Flash Fiction by Mary Byrne
On Mondays I cycled for piano lessons, the first in our house to learn an instrument formally. An old leather music case, handed down from friends, whacked about the handlebars, its whorls and stitching far too delicate for me. Accompagnato My friend Maxi joined me on the way.
Miss M gave lessons in her front room overlooking the street. Inside, it was always twilight and cold. Miss M often complained of a migraine. To me this meant she didn’t want to give a lesson at all. The headache could have been due to the untalented banging she had to listen to all day, or the lesson she was about to give me, inadequately practiced on our piano with the sticky keys, first piano in the family. Or it could have been due to Sunday nights, when Miss M played in a céili band. Maxi and I agreed it was hard to picture Miss M having fun.
On days when she had migraine, Miss M would send us to buy a smoked herring for her tea. We could see no connection between herring and migraine, and considered this confirmation that the problem was us.
Maxi would wait her turn while I struggled. Then I sympathized in silence through her lesson. Miss M commented on Maxi’s hands, purple from Raynaud’s disease, implying there was something wrong with Maxi’s parents. She also tut-tutted at Maxi’s deeply-bitten nails. Maxi herself often wondered if bits of nail building up in her stomach could give her cancer.
Sometimes we went to Maxi’s house. Their house was so big that her mother had a whistle to summon us from the garden for tea. I never mastered buttering the thin toast, which broke and shot off in all directions in the huge room, while Maxi and I tried to quell our giggles. Then I’d watch Maxi play, much better than she did for Miss M.
Maxi’s father made her mother keep a notebook of household expenses. Her mother invented items so she could squeeze the money for twenty Craven A, which Maxi smuggled home in the pocket of her dress.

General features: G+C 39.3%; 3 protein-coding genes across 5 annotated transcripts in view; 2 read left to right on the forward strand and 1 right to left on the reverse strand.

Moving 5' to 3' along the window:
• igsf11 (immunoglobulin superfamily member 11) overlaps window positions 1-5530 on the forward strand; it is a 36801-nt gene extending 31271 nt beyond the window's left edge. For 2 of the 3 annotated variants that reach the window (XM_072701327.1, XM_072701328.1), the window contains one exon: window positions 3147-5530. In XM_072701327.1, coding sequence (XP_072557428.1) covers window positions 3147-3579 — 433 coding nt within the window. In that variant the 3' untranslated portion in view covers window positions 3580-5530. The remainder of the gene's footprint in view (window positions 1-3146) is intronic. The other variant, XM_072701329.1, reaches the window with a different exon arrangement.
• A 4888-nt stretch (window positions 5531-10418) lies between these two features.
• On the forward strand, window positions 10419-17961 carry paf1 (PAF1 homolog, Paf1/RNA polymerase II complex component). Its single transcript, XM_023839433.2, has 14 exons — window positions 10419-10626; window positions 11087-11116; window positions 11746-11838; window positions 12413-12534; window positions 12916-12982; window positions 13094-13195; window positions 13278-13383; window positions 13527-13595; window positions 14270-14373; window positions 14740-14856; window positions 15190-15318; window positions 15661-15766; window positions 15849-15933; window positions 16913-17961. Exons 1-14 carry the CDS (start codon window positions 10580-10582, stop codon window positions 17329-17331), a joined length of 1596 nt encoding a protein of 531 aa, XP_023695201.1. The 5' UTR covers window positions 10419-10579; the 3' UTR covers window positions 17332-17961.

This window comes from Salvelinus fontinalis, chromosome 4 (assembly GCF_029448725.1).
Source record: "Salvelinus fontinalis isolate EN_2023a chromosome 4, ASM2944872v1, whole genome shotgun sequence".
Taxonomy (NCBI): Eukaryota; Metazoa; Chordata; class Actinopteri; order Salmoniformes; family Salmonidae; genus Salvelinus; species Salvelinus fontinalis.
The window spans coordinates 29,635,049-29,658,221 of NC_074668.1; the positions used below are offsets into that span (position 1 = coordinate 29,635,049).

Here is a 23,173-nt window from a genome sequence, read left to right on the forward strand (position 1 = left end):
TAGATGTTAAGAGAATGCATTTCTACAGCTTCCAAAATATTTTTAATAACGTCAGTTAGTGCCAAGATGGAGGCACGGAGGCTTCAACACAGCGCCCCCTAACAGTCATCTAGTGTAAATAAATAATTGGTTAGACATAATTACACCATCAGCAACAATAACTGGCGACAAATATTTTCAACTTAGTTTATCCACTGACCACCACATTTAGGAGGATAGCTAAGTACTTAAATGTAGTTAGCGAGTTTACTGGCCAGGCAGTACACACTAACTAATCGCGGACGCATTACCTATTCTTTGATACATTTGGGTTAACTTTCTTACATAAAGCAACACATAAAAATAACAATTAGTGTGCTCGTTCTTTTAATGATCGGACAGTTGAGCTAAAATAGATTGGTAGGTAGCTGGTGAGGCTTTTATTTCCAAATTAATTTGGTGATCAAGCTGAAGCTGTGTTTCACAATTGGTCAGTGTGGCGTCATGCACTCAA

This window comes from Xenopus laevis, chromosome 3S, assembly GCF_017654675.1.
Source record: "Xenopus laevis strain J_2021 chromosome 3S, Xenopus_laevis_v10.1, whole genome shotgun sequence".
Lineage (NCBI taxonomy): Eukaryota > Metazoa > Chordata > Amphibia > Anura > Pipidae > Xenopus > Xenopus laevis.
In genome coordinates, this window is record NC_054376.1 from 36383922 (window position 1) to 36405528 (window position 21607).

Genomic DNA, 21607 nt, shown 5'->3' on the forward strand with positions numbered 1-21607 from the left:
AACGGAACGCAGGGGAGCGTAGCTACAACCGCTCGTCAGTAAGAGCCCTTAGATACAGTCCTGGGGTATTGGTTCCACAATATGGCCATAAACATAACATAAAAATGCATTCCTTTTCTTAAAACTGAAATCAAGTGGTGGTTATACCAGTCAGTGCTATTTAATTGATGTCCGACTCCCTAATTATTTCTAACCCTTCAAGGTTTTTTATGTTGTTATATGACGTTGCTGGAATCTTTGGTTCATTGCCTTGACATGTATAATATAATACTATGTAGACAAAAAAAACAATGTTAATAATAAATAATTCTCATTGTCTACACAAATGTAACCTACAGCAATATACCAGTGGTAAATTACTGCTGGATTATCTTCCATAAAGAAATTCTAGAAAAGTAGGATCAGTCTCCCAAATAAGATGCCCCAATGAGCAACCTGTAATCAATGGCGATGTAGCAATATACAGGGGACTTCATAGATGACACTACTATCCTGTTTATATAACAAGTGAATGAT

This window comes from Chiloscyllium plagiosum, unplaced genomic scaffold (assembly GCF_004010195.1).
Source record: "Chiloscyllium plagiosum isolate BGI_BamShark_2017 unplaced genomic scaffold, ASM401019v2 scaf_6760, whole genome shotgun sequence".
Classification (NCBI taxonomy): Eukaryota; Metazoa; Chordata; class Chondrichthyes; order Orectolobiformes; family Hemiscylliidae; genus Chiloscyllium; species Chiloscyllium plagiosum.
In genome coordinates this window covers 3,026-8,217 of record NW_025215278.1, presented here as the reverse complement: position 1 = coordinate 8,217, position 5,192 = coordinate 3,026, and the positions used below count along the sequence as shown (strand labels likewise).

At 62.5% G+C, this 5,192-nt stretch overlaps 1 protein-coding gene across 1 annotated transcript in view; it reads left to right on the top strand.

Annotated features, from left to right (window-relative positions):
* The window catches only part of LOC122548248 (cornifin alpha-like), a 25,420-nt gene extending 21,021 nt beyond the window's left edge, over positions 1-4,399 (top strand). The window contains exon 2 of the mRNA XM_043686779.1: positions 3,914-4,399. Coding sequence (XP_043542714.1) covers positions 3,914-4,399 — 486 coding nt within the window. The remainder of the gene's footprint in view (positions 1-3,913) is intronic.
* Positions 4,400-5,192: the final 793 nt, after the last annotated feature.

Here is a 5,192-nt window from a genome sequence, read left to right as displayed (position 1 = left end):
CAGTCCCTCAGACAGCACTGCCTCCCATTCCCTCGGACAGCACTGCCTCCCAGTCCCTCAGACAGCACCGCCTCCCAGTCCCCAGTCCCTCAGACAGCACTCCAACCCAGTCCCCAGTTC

Years later, both Maxi and I are still unmarried. One day, Maxi phones to say that Miss M has found a man she loves and who loves her. Maxi thinks this wonderful. He is from over the border, unaware of Miss M’s migraines or spinster status. Their marriage blossoms.
Maxi and I are still spinsters. Maxi phones to tell me that the former Miss M is pregnant. At fifty-two, this is something of an exploit, as much a surprise to the rest of the county as a cause for celebration for our former Miss M and her husband.
Maxi thinks it a sign of how kind God can be.
As I put the phone down, large snowflakes fall fitfully and sparingly outside, the way software can be made to do on your computer screen for Christmas.
Above the car engine on the evening air, and before we could see the crowded street, we heard the lively hum of talk as the locals strolled their evening promenade, a paseo at the center of a mountain village, blissfully unaware of its own isolation.
The hotel was empty, the room carpet stained.
The waitresses wore navy blue sandals strapped high around the ankle. The restaurant had nothing left but liver.
Next day, in the city, the wide streets were summer-empty. English editions of Durrell’s Alexandria Quartet sat on bookshop stands in the hot street. In the evening, there was a tropical storm. We fled to the coast.